But, going back to your point, there was a lot of discussion, even during the podium

presentations, on whether we should consider all agents the same, all PARP inhibitors, this is

one way to troubleshoot it. Another way to troubleshoot it is to actually understand fully that

these are different studies and there is a possibility that the truth is somewhere in the middle.

There could be in the wild-type cohort a subset that has a BRCAness type signature that is not

yet identified.


There was a beautiful abstract that’s a poster that actually has a PET methodology to identify

PARP activity and that brings a lot of promise because it will give us the opportunity to actually

look beyond, if we develop such an approach, beyond just what we find with looking for

BRCA1/2 and the like.


One more comment – MAGNITUDE had a very nice analysis, full disclosure – I’m part of the

trial, where they looked at the gene by gene response. It was very nice to see, of course,

BRCA2 reaffirmed but other genes showing responsiveness – CHEK2 included, PALB2;

nothing coming out of CDK12 though this time. So you see the differences – we don’t have

enough numbers to know whether we should treat CDK12, yes or no. ATM, again it bombed,

we didn’t get anything out of ATM.


NS: So, Phil, let me ask you, as a urologist, some of your thoughts just on the importance of doing

genomic profiling, clearly in mCRPC patients, based upon the guidelines, maybe even some of

your thoughts on mCSPC. Then if you’re going to have an all comers population and combine

an androgen blocker like abiraterone with olaparib or abiraterone with niraparib, what do you

counsel now in your teachings about testing in your approach to this. Then even some of your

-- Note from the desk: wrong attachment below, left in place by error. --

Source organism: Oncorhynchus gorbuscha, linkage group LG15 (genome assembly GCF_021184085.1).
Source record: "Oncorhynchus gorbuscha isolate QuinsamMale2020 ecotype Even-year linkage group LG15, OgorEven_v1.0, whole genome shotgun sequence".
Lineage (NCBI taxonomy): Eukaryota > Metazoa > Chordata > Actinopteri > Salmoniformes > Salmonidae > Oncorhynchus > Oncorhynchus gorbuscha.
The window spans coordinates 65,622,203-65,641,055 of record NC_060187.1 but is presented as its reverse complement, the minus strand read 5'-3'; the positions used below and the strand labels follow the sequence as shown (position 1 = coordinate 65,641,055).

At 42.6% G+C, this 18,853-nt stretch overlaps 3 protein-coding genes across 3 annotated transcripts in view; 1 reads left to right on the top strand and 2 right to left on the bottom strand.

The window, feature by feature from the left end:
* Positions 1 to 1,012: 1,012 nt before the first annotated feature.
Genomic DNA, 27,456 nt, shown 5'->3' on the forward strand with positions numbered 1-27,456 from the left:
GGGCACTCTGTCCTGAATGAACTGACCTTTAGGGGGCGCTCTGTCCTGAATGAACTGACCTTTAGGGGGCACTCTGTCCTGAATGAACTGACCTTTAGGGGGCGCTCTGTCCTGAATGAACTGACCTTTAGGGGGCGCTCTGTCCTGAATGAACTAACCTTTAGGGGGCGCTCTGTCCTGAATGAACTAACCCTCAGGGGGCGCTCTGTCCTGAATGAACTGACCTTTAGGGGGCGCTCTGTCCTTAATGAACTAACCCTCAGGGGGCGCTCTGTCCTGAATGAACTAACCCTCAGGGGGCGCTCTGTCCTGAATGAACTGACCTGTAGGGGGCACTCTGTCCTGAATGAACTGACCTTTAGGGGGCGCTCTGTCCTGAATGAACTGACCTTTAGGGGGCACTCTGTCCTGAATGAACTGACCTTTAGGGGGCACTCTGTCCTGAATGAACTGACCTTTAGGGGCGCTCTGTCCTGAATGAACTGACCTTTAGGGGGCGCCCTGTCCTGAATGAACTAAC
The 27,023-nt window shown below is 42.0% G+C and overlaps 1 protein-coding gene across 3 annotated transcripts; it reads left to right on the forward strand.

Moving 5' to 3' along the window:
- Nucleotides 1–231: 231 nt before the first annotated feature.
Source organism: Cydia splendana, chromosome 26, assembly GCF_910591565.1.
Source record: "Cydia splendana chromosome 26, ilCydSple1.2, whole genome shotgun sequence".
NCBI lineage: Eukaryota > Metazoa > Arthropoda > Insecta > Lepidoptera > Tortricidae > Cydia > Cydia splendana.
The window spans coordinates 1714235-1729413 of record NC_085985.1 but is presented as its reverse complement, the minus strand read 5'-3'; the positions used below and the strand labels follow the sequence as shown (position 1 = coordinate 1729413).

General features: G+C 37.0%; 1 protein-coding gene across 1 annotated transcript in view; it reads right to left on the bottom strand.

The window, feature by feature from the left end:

thoughts on the toxicity management.


PC: I think we’ve got an interesting question with abiraterone because there is, of course, some

preclinical data that suggests that it might affect homologous gene function anyway. So maybe

what you’re seeing is a synergistic effect between the abiraterone and PARP inhibitors. At the

moment we don’t really understand what’s going on there. Study 8, which was the phase II

study which led onto PROpel was positive in the same way with olaparib that PROpel has

seen, again, only with radiographic progression free survival. But you’ve got two studies that

show very similar things. It’s a bit unlikely that it’s aberrant because that’s why you run a phase

III study – because you ran a phase II study and you got a positive result and you think is it

really true, we’ll do it again with bigger numbers. And they did and it still showed a positive

response. So I don’t think it can just be swept under the carpet because we weren’t expecting

it. Because we do that, don’t we? Because we go to a meeting and we say…


EE: “No, we don’t like that.”


PC: “We didn’t like that; that isn’t quite the way we were expecting.” So I think that is true. From a

urologist’s point of view, it has made the discussion about testing much more complicated

because before this, and based upon what we thought we knew about PARP inhibitors, I was

all for testing people as soon as they developed metastatic disease. Because I felt that testing

them early would allow you to make a decision and it might not influence treatment immediately

but it would influence treatment when they became castrate resistant and at that point you’d

need to know and it would save delay. So I was really keen on this. But if we did end up in a

situation where suddenly PARP inhibitors it might help you make a decision between

treatments. So you might say, “Do you know what? Olaparib plus, or a PARP inhibitor, might be

appropriate because you’ve got a gene mutation and you’ll get a bigger response with that

treatment than you would do if you’re wild-type.” So it’s a bit more borderline about whether that

will be. You still might and if you’d run out of other options you might be very keen to try that,

despite. But, at the moment, I’m still really keen on testing everybody when they become

metastatic because I think information is power and if you know what’s going on then you can

advise people appropriately.


NS: Yes, and of course you have the importance of cascade family testing if you get that